Late eighteenth or early nineteenth century pressure press, made in Birmingham, formerly owned by James Watt (1736-1819). The press is made of dark metal with a metal handle mounted on the side. - 1978.389 © McLean Museum and Art Gallery, Greenock. This memorial to James Watt stands in the Watt Library, Greenock. It was sculpted by Sir Francis Chantrey (1781-1841) in Sicilian marble.  It is a replica of the statue commissioned by James Watt junior for his father's tomb in the Watt Chapel, Handsworth Parish Church. - 1978.268 © McLean Museum and Art Gallery, Greenock Letter from James Watt (1736-1819) to his Cornish agent Thomas Wilson about the Wheel Maid engine written on the 14 March 1766. - 1978.387 - © McLean Museum and Art Gallery, Greenock The letter by James Watt refers to a set of brace and bits gifted by James Watt of Robert Hart of R. & J. Hart, Glasgow. Dated 19 December 1815. - 1997.19 -  © McLean Museum and Art Gallery, Greenock Portrait of James Watt (1736-1819) by William Nicholson (1781-1844) dated 1819 - Engraving on paper - 1997.53 - © McLean Museum and Art Gallery, Greenock Piece of oak with the handwritten inscription: 'from oak beam in house in which James Watt was born in William Street, Greenock'. - 1999.61 - © McLean Museum and Art Gallery, Greenock Parian ware bust of James Watt (1736-1819). Sculpted by Edward William Wyon (1811-1885) and produced by Josiah Wedgwood & Co. in 1859. - 2001.274 -  © McLean Museum and Art Gallery, Greenock James Watt Memorial Medal in copper created for the bicentenary celebrations in 1936. - 1978.642 -  © McLean Museum and Art Gallery, Greenock Booklet description by James Watt of the 'Stove for the Hunterian.' Signed 'James Watt Heathfield Sept 5th 1808' - 1997.24 - © McLean Museum and Art Gallery, Greenock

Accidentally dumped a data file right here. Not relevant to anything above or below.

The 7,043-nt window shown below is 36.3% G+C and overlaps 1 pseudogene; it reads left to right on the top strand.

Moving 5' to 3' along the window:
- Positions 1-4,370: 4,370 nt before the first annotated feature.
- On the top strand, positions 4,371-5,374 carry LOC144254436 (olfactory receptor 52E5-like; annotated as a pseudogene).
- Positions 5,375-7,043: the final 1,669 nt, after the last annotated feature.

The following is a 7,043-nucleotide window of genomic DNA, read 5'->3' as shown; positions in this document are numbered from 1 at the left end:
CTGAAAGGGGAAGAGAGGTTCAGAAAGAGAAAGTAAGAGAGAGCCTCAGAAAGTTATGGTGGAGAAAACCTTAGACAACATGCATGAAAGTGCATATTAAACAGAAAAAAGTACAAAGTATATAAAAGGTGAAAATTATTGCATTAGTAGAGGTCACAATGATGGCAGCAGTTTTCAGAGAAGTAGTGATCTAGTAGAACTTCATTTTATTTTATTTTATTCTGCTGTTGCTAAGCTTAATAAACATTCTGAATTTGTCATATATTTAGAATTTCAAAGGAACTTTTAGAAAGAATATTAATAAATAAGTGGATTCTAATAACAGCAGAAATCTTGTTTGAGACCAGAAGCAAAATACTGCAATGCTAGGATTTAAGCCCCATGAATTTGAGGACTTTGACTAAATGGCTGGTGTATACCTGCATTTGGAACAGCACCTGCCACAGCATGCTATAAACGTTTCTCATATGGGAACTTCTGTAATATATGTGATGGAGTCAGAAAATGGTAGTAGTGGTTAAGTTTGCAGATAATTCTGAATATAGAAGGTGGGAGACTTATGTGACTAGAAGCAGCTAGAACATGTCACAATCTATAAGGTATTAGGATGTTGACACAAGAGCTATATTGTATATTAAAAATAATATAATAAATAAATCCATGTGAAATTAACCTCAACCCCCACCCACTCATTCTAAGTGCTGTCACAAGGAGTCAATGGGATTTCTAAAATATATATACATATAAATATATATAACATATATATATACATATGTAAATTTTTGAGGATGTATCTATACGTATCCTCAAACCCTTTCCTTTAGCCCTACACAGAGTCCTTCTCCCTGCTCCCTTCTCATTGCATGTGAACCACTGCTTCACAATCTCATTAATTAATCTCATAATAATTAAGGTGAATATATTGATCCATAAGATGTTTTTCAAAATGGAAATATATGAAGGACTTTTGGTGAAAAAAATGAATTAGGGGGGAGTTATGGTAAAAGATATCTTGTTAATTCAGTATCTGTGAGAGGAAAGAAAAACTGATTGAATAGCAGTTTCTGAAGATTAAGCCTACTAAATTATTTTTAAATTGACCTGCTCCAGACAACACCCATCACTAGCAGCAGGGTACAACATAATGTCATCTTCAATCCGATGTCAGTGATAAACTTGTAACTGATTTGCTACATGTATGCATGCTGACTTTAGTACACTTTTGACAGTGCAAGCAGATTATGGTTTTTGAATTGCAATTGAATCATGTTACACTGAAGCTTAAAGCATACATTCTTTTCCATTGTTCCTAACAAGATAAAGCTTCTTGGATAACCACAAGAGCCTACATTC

James Watt is the most famous person to have been born in Inverclyde. He was born in Greenock on the 19 January 1736. When he was 18 he travelled to London to learn the skills of a scientific instrument maker and return to Glasgow to set up a business. However he was blocked by the Glasgow Guild of Hammermen for various reasons but eventually he managed to work for Glasgow University, maintaining astronomical instruments and other apparatus.

It was at Glasgow he began experimenting with steam leading to several important insights. However he lacked the capital to develop his ideas and after various false starts eventually moved to Birmingham, becoming, in 1775, a partner with Matthew Boulton, a leading industrial producer. He was to have a successful partnership with Boulton, producing steam engines and fending off the patent infringements of his rivals and transforming the industrial landscape.

Watt died on 25 August 1819 at his home in Birmingham.

For a full biography of Watt and other links to Watt material use the links under External links section on this page.

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Page last updated: 29 October 2018